IFDS recognise that blind & vision impaired sailors have been under-represented in past Paralympic Sailing competition and made application to the International Paralympic Committee in 2010 to have a blind sailing discipline introduced from 2016.
Unfortunately, IPC decided that no existing sports would be allowed any additional disciplines in 2016. Nevertheless, IFDS have been encouraged to re-submit its application for commencement in 2020.
Blind Sailing International and a number of sailors have raised concerns about the selection of a match racing event for the Paralympic format proposed by IFDS. It was a difficult decision and one which the IFDS Executive Committee discussed at length, weighing the advantages and disadvantages of the various options of both fleet and match racing, seeking the format which would have the highest likelihood of securing an additional discipline for the Paralympic Games.
IPC were specific about what they expected of any additional Paralympic sailing event:
- Equipment types do not proliferate;
- A broad range of disability types are represented in the Paralympic Sailing Competition;
- Events provide elite, high performance racing;
- Total athlete numbers do not increase dramatically.
Consultation began at the 2009 IFDS / BSI Worlds in Rotorua, New Zealand, where an IFDS Sailors Forum was convened to discuss any issues brought up by the sailors and to outline the process for applying for an additional Paralympic discipline. From that meeting, IFDS formed a working party to help develop a Paralympic event strategy. This group included two officialseach from BSI and Homerus along with two sailors. The working party sought out data and information about blind sailing in its existing formats which it brought to the IFDS Executive and then the IFDS Executive developed several options that were presented to IPC for their informal response. Feedback from the IPC supported the idea of a match racing event, so at the 2010 IFDS / Homerus Worlds in Gargnano, Italy, some further options were put before the IFDS Sailors Forum. The feedback from that group was very clear and subsequently enabled IFDS to finalise its proposal to the IPC over the following month.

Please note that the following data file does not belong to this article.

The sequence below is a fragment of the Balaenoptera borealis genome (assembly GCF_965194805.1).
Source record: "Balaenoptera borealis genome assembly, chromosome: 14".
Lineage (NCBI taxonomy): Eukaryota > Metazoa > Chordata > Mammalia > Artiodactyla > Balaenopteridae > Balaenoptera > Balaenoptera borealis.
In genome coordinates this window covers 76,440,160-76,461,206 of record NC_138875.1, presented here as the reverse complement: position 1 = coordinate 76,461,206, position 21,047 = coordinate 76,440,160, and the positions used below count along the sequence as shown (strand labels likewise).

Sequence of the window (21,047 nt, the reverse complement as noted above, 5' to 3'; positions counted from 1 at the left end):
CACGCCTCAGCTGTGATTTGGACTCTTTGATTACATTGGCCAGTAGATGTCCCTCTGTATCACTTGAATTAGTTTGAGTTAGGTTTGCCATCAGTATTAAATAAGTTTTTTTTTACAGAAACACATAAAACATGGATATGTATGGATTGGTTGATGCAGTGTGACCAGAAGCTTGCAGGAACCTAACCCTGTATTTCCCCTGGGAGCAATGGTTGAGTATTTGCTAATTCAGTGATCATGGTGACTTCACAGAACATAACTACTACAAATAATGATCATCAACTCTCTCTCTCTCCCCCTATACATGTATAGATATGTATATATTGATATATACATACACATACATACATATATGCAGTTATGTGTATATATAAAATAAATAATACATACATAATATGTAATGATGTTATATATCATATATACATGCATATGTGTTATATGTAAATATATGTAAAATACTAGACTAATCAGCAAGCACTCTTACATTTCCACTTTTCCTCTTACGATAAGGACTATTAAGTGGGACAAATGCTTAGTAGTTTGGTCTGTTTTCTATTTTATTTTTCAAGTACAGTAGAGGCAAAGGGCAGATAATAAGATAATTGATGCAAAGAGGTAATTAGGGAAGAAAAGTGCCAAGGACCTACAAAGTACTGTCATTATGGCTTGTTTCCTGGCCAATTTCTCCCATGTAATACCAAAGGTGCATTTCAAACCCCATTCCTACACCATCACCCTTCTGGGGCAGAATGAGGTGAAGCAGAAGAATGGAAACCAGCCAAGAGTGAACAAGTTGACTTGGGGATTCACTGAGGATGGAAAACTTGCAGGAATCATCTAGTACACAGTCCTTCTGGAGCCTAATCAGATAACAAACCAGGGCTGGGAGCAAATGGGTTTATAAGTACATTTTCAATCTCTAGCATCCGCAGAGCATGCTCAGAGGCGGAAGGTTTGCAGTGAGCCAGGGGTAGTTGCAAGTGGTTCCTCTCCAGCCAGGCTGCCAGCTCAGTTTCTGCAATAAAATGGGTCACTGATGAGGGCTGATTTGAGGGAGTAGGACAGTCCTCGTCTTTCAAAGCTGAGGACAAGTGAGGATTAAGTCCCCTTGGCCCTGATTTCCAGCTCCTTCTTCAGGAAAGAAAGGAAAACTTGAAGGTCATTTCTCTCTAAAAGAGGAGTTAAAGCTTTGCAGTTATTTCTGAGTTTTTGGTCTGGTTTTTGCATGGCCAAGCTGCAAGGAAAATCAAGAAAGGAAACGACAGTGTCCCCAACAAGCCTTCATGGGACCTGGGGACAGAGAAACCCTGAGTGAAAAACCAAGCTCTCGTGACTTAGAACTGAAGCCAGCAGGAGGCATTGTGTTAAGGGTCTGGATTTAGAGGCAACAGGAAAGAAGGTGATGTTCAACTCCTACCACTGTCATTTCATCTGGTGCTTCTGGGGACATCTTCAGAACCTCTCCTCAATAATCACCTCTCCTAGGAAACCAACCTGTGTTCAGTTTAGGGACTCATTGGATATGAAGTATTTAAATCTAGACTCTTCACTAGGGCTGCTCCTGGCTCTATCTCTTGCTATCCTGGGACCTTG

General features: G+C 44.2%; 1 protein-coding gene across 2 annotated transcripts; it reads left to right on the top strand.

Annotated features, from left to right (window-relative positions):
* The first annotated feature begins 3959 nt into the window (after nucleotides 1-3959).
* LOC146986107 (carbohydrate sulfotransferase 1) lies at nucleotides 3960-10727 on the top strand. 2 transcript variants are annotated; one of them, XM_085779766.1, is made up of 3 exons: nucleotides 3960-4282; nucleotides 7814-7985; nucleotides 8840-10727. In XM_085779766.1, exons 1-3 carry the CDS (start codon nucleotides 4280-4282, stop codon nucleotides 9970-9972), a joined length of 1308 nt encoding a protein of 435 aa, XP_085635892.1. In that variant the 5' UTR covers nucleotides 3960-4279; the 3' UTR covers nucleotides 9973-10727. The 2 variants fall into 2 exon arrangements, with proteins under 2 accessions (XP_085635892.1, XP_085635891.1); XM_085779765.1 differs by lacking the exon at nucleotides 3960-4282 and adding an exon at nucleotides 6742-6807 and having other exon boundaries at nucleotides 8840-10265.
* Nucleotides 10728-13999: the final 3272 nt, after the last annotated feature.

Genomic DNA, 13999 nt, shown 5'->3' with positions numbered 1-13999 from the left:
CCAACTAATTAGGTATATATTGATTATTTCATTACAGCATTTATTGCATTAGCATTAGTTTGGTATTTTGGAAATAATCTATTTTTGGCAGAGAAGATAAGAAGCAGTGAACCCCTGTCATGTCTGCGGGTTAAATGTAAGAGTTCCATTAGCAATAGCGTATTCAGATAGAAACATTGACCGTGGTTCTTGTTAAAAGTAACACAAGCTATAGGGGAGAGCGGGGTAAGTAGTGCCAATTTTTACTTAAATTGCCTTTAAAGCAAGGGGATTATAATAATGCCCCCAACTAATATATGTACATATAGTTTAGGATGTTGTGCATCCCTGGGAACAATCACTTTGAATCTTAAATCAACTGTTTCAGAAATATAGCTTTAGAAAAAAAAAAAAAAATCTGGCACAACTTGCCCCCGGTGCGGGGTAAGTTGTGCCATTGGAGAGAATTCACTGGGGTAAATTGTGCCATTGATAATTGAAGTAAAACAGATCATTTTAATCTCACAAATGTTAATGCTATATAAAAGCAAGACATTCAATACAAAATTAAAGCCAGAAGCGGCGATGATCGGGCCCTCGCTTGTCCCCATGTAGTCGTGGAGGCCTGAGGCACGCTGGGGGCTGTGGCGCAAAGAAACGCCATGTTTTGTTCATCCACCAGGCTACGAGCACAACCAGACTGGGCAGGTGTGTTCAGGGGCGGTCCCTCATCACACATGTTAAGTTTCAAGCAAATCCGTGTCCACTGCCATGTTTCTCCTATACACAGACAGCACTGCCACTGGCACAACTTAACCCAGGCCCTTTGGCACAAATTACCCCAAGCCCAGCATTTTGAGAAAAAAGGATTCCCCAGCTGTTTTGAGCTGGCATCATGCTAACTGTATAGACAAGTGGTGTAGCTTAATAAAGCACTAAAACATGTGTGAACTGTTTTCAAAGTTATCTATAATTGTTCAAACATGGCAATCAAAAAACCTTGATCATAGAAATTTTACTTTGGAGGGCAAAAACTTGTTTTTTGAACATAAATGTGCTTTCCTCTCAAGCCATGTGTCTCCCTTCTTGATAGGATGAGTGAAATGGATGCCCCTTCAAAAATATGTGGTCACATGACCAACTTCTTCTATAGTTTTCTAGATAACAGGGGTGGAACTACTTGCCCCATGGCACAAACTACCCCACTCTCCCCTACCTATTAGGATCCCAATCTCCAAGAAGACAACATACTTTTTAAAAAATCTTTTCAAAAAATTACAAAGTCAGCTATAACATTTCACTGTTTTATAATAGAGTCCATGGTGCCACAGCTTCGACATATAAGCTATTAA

Mindful of the IPC's stated expectations and taking into account the views of the two blind sailing organisations and the sailors, some of the other factors that shaped the IFDS decision making were:
- IPC is less likely to support events that require sighted or able-bodied athletes. Their focus is on athletes with a disability and the number of athlete places in the Games is very limited.
- The event needs to be held as a single division incorporating a range of vision impairments. To have separate divisions for different vision classifications would require additional medals (i.e. considered an additional discipline) and would raise the number of athletes to an unacceptable level.
- Match racing is an elite discipline, requiring great boat handling, an excellent understanding of the rules combined with strong tactical skills and the capacity for fast decision making etc. The sailor development pathway in the mainstream sport is through fleet racing with a smaller group of highly skilled sailors progressing to match racing. All match racers have been or still are fleet racers and fleet racing provides a great balance of training for match racing
- Blind and vision impaired sailors who do not wish to participate in a match racing discipline still have opportunities to fleet race in the Paralympic Games as part of an integrated crew in the two person and three person keelboat disciplines.